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Maybe it’s time to redefine.
The Heritage Council is working diligently to resurrect Elizabethtown’s historic core. Behind fresh ideas from Heath Seymour plus support and money from city government, things are looking up around the Public Square.
The Historic State Theater’s resurrection also has been a huge boon to the efforts. Country music recording artist Mark Wills drew folks Saturday and several nights each month the facility hosts theatrical and social gatherings.
New sidewalks and vintage light have improved its looks. There’s also excitement about private investment, including the pending opening of Justice Place, which will be the third dining option in the area.
But the area that Elizabethtown still calls downtown is far from being the community’s focal point.
In 1964, it was different. That’s when the song “Downtown” was released and shot to No. 1 on pop charts. It’s upbeat tempo and Petula Clark’s powerful voice caught the world’s attention. The lyrics also aptly described the attraction of many community’s commerce centers.
The lights are much brighter there
You can forget all your troubles, forget all your cares and go
Downtown, things’ll be great when you’re
Downtown, no finer place for sure,
Downtown, everything’s waiting for you
Those lines applied to Elizabethtown in 1964. Most everything the city had in those days was waiting within a couple blocks of the square. J.J. Newberry, Western Auto, Joplin and Lanz were joined by multiple retailers and pharmacies. Banks sat on the corners. Hotels and the only movie house still welcomed guests. All of governmental and judicial functions occurred in the three-story building right in the center of Public Square.
The lights are no longer brighter there.
The establishment of shopping centers on the city’s outskirts continually moved north. Businesses on the Square either followed or folded. It’s been more than a quarter-century since Towne Mall relocated the region’s retail center. New development continues to move north but establishment of Ring Road also refocused and spread growth.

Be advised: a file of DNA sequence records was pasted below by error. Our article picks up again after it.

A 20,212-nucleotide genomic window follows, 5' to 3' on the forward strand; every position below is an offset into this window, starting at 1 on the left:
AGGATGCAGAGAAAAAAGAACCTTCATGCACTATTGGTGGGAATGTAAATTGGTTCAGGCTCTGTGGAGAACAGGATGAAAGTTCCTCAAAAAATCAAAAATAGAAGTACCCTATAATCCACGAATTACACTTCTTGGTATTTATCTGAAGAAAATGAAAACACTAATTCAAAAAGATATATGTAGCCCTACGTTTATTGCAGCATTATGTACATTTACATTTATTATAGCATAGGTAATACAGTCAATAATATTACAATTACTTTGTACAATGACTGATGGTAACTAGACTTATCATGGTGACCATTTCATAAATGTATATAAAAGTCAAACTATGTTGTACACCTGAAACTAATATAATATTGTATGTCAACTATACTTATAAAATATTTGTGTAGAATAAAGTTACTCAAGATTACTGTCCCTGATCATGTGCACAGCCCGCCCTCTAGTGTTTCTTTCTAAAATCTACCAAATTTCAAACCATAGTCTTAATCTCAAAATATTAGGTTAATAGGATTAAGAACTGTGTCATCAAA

Financial and medical centers have centered along the Ring Road corridor. It’s the gateway to the city’s latest tourism developments — the Elizabethtown Sports Park and Hardin County Veterans Tribute. Just as the community’s religious community used to crowd downtown streets on Sundays, the city’s largest churches have re-established their congregations in new buildings near Ring Road.
A couple years from now, county government offices will be gone too. Hardin Fiscal Court approved $12 million plans last week for a more centralized, modern complex along Ring at Rineyville Road.
Here’s the collision: “Downtown” moved a long time ago.
The shell of buildings remaining in the city center still has a nostalgic and historic value. It remains home to the Justice Center and will retain the interest of law offices looking for convenient access to courtrooms.
If it’s going to be more, this is the time to act.
It’s clear that the future will be something other than the past. The status quo has been disrupted. It’s time for the traditional city center to find a new purpose, maybe even a new name.
This is not 1964. A new future must be written.
Ben Sheroan is editor of The News-Enterprise. He can be reached at (270) 505-1764 or email@example.com.